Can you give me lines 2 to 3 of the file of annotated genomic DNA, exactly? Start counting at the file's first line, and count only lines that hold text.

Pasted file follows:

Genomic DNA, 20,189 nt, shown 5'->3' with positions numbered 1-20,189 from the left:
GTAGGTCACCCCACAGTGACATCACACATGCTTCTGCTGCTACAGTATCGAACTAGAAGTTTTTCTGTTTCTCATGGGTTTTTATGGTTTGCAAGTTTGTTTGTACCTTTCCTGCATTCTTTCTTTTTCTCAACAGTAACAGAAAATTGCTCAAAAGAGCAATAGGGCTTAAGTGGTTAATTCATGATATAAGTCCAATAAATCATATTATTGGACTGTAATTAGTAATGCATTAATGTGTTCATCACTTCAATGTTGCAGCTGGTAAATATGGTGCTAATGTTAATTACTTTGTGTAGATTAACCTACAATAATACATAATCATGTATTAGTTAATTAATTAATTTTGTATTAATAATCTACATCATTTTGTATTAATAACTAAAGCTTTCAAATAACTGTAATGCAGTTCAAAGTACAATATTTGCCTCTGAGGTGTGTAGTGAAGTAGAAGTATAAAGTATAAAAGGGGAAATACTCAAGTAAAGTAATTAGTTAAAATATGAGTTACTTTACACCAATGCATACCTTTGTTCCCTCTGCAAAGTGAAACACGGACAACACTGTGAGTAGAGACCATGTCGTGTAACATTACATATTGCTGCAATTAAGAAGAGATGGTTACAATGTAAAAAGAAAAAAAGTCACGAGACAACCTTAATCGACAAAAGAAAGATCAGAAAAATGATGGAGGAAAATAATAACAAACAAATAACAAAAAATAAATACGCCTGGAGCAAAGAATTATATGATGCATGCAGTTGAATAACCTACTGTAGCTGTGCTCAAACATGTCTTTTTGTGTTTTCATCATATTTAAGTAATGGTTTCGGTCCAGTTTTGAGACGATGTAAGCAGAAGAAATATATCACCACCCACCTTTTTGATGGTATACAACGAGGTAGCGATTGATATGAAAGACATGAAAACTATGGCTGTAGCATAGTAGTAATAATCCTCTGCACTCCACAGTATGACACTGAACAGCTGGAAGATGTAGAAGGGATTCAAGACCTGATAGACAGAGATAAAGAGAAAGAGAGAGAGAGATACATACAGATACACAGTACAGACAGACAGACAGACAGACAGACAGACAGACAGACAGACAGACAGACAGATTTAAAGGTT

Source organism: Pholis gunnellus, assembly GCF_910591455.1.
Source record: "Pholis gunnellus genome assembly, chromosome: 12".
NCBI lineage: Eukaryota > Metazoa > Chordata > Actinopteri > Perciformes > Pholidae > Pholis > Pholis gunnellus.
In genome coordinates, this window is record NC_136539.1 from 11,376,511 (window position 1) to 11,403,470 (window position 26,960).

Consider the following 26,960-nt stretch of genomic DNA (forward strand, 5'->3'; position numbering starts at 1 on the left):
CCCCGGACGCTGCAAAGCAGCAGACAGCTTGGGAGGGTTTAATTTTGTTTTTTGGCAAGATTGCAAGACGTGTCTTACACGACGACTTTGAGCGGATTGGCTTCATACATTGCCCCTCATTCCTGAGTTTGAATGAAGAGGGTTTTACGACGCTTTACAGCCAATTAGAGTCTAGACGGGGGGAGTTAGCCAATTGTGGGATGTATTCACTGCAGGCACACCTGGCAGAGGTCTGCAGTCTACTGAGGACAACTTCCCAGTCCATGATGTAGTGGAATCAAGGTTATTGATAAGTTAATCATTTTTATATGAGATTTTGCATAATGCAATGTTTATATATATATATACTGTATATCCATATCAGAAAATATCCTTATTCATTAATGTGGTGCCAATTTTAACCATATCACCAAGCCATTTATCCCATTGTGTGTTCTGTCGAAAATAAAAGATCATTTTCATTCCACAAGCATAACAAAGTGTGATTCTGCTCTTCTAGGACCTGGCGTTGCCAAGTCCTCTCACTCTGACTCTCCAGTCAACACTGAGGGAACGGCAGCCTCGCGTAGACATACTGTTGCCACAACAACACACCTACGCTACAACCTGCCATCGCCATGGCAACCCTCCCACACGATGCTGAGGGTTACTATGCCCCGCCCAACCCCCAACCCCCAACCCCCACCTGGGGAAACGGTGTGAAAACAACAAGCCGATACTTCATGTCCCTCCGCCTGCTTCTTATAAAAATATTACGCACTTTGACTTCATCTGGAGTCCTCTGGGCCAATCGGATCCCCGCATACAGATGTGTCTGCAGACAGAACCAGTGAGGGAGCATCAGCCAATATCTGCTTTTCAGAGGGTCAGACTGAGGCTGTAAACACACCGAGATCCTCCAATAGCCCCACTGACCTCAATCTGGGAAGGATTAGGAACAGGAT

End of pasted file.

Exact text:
GTAGGTCACCCCACAGTGACATCACACATGCTTCTGCTGCTACAGTATCGAACTAGAAGTTTTTCTGTTTCTCATGGGTTTTTATGGTTTGCAAGTTTGTTTGTACCTTTCCTGCATTCTTTCTTTTTCTCAACAGTAACAGAAAATTGCTCAAAAGAGCAATAGGGCTTAAGTGGTTAATTCATGATATAAGTCCAATAAATCATATTATTGGACTGTAATTAGTAATGCATTAATGTGTTCATCACTTCAATGTTGCAGCTGGTAAATATGGTGCTAATGTTAATTACTTTGTGTAGATTAACCTACAATAATACATAATCATGTATTAGTTAATTAATTAATTTTGTATTAATAATCTACATCATTTTGTATTAATAACTAAAGCTTTCAAATAACTGTAATGCAGTTCAAAGTACAATATTTGCCTCTGAGGTGTGTAGTGAAGTAGAAGTATAAAGTATAAAAGGGGAAATACTCAAGTAAAGTAATTAGTTAAAATATGAGTTACTTTACACCAATGCATACCTTTGTTCCCTCTGCAAAGTGAAACACGGACAACACTGTGAGTAGAGACCATGTCGTGTAACATTACATATTGCTGCAATTAAGAAGAGATGGTTACAATGTAAAAAGAAAAAAAGTCACGAGACAACCTTAATCGACAAAAGAAAGATCAGAAAAATGATGGAGGAAAATAATAACAAACAAATAACAAAAAATAAATACGCCTGGAGCAAAGAATTATATGATGCATGCAGTTGAATAACCTACTGTAGCTGTGCTCAAACATGTCTTTTTGTGTTTTCATCATATTTAAGTAATGGTTTCGGTCCAGTTTTGAGACGATGTAAGCAGAAGAAATATATCACCACCCACCTTTTTGATGGTATACAACGAGGTAGCGATTGATATGAAAGACATGAAAACTATGGCTGTAGCATAGTAGTAATAATCCTCTGCACTCCACAGTATGACACTGAACAGCTGGAAGATGTAGAAGGGATTCAAGACCTGATAGACAGAGATAAAGAGAAAGAGAGAGAGAGATACATACAGATACACAGTACAGACAGACAGACAGACAGACAGACAGACAGACAGACAGACAGACAGACAGATTTAAAGGTT

Source organism: Pholis gunnellus, assembly GCF_910591455.1.